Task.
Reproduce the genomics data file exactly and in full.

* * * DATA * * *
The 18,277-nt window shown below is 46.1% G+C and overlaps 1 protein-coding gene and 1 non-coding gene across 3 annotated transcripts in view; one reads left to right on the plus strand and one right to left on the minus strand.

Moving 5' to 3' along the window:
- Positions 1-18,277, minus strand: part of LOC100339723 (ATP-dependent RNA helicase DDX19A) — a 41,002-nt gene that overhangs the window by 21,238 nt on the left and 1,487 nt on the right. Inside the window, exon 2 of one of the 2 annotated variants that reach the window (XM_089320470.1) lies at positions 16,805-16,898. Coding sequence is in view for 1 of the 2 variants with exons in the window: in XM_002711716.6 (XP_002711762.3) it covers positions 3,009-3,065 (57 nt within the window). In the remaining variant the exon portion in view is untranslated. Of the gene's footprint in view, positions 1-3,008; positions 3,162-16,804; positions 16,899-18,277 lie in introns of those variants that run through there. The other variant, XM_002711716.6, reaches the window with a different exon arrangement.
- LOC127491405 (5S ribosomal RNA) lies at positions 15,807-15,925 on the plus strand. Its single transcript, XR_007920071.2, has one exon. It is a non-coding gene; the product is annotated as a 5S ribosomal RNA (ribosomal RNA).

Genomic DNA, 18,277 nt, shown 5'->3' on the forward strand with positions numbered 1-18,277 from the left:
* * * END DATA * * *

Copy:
The 18,277-nt window shown below is 46.1% G+C and overlaps 1 protein-coding gene and 1 non-coding gene across 3 annotated transcripts in view; one reads left to right on the plus strand and one right to left on the minus strand.

Moving 5' to 3' along the window:
- Positions 1-18,277, minus strand: part of LOC100339723 (ATP-dependent RNA helicase DDX19A) — a 41,002-nt gene that overhangs the window by 21,238 nt on the left and 1,487 nt on the right. Inside the window, exon 2 of one of the 2 annotated variants that reach the window (XM_089320470.1) lies at positions 16,805-16,898. Coding sequence is in view for 1 of the 2 variants with exons in the window: in XM_002711716.6 (XP_002711762.3) it covers positions 3,009-3,065 (57 nt within the window). In the remaining variant the exon portion in view is untranslated. Of the gene's footprint in view, positions 1-3,008; positions 3,162-16,804; positions 16,899-18,277 lie in introns of those variants that run through there. The other variant, XM_002711716.6, reaches the window with a different exon arrangement.
- LOC127491405 (5S ribosomal RNA) lies at positions 15,807-15,925 on the plus strand. Its single transcript, XR_007920071.2, has one exon. It is a non-coding gene; the product is annotated as a 5S ribosomal RNA (ribosomal RNA).

Genomic DNA, 18,277 nt, shown 5'->3' on the forward strand with positions numbered 1-18,277 from the left: